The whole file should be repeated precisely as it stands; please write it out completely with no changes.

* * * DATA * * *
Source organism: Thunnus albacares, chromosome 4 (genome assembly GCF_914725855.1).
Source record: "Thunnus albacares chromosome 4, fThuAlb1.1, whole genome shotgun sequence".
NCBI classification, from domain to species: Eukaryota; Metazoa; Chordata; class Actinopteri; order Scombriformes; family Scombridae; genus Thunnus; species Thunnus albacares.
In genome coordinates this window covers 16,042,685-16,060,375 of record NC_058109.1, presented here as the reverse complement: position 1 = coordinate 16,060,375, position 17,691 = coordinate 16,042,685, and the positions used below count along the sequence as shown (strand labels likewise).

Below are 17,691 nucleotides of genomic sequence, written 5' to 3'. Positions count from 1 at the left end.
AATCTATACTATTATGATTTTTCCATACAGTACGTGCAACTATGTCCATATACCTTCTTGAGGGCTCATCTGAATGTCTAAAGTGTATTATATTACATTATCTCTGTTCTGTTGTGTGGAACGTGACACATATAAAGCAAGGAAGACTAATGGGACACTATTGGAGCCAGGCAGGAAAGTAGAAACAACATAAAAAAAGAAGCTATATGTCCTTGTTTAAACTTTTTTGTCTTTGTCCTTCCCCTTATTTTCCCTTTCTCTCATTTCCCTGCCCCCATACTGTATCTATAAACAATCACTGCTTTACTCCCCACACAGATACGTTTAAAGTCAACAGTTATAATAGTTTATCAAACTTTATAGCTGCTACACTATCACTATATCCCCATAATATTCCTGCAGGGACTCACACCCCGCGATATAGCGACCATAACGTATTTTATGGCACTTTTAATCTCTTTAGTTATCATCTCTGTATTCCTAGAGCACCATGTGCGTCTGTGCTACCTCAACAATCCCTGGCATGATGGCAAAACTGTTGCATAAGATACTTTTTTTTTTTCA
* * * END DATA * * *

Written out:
Source organism: Thunnus albacares, chromosome 4 (genome assembly GCF_914725855.1).
Source record: "Thunnus albacares chromosome 4, fThuAlb1.1, whole genome shotgun sequence".
NCBI classification, from domain to species: Eukaryota; Metazoa; Chordata; class Actinopteri; order Scombriformes; family Scombridae; genus Thunnus; species Thunnus albacares.
In genome coordinates this window covers 16,042,685-16,060,375 of record NC_058109.1, presented here as the reverse complement: position 1 = coordinate 16,060,375, position 17,691 = coordinate 16,042,685, and the positions used below count along the sequence as shown (strand labels likewise).

Below are 17,691 nucleotides of genomic sequence, written 5' to 3'. Positions count from 1 at the left end.
AATCTATACTATTATGATTTTTCCATACAGTACGTGCAACTATGTCCATATACCTTCTTGAGGGCTCATCTGAATGTCTAAAGTGTATTATATTACATTATCTCTGTTCTGTTGTGTGGAACGTGACACATATAAAGCAAGGAAGACTAATGGGACACTATTGGAGCCAGGCAGGAAAGTAGAAACAACATAAAAAAAGAAGCTATATGTCCTTGTTTAAACTTTTTTGTCTTTGTCCTTCCCCTTATTTTCCCTTTCTCTCATTTCCCTGCCCCCATACTGTATCTATAAACAATCACTGCTTTACTCCCCACACAGATACGTTTAAAGTCAACAGTTATAATAGTTTATCAAACTTTATAGCTGCTACACTATCACTATATCCCCATAATATTCCTGCAGGGACTCACACCCCGCGATATAGCGACCATAACGTATTTTATGGCACTTTTAATCTCTTTAGTTATCATCTCTGTATTCCTAGAGCACCATGTGCGTCTGTGCTACCTCAACAATCCCTGGCATGATGGCAAAACTGTTGCATAAGATACTTTTTTTTTTTCA